Staff Publications

Staff Publications

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    'Staff publications' is the digital repository of Wageningen University & Research

    'Staff publications' contains references to publications authored by Wageningen University staff from 1976 onward.

    Publications authored by the staff of the Research Institutes are available from 1995 onwards.

    Full text documents are added when available. The database is updated daily and currently holds about 240,000 items, of which 72,000 in open access.

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Record number 541644
Title Release of major peanut allergens from their matrix under various pH and simulated saliva conditions—Ara h2 and ara h6 are readily bio-accessible
Author(s) Koppelman, Stef J.; Smits, Mieke; Tomassen, Monic; Jong, Govardus A.H. De; Baumert, Joe; Taylor, Steve L.; Witkamp, Renger; Veldman, Robert Jan; Pieters, Raymond; Wichers, Harry
Source Nutrients 10 (2018)9. - ISSN 2072-6643
DOI https://doi.org/10.3390/nu10091281
Department(s) FBR Consumer Science & Health
VLAG
Chair Nutrition and Pharmacology (HNE)
Nature Conservation and Plant Ecology
Publication type Refereed Article in a scientific journal
Publication year 2018
Keyword(s) Allergen - Arachis hypogaea - Bio-accessibility - Peanut - Saliva
Abstract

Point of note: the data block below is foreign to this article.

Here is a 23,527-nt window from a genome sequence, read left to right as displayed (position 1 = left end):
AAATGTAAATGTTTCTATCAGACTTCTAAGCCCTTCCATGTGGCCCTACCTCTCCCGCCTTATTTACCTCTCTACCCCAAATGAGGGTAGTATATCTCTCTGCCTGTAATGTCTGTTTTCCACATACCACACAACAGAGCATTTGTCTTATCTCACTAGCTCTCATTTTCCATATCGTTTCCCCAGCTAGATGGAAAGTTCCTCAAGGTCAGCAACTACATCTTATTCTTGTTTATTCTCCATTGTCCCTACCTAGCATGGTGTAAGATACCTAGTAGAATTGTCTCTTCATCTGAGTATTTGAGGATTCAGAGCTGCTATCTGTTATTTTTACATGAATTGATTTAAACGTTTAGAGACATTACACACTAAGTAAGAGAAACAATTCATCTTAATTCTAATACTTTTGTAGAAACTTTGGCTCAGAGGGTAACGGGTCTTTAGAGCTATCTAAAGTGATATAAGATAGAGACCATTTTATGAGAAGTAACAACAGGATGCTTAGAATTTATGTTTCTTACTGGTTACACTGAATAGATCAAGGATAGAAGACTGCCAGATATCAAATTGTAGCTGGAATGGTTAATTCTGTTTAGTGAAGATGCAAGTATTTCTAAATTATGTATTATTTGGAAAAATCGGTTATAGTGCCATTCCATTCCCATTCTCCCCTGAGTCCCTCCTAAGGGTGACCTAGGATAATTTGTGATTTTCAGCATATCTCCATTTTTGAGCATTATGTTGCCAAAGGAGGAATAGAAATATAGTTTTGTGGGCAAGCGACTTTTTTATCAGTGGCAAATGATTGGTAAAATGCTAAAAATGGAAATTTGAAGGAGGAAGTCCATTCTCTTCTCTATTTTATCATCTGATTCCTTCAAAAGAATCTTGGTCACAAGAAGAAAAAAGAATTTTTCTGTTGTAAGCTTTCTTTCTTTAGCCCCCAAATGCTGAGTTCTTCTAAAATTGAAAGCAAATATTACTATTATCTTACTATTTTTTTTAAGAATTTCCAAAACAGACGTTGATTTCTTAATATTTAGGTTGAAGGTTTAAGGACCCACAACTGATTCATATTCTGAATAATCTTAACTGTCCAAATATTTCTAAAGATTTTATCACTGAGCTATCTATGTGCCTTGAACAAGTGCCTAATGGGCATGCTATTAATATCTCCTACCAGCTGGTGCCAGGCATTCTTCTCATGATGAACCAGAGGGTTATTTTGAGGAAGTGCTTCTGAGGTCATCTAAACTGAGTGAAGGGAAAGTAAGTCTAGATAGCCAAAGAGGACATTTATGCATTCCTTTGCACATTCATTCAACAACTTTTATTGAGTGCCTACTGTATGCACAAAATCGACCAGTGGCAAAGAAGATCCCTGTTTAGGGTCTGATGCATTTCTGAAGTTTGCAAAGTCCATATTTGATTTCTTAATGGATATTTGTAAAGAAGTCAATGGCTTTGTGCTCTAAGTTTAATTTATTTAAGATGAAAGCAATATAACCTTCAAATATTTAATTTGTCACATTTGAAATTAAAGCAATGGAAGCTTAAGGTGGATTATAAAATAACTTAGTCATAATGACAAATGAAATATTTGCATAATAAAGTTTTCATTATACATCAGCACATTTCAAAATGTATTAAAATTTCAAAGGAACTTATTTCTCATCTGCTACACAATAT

The oral mucosa is the first immune tissue that encounters allergens upon ingestion of food. We hypothesized that the bio-accessibility of allergens at this stage may be a key determinant for sensitization. Light roasted peanut flour was suspended at various pH in buffers mimicking saliva. Protein concentrations and allergens profiles were determined in the supernatants. Peanut protein solubility was poor in the pH range between 3 and 6, while at a low pH (1.5) and at moderately high pHs (>8), it increased. In the pH range of saliva, between 6.5 and 8.5, the allergens Ara h2 and Ara h6 were readily released, whereas Ara h1 and Ara h3 were poorly released. Increasing the pH from 6.5 to 8.5 slightly increased the release of Ara h1 and Ara h3, but the recovery remained low (approximately 20%) compared to that of Ara h2 and Ara h6 (approximately 100% and 65%, respectively). This remarkable difference in the extraction kinetics suggests that Ara h2 and Ara h6 are the first allergens an individual is exposed to upon ingestion of peanut-containing food. We conclude that the peanut allergens Ara h2 and Ara h6 are quickly bio-accessible in the mouth, potentially explaining their extraordinary allergenicity.

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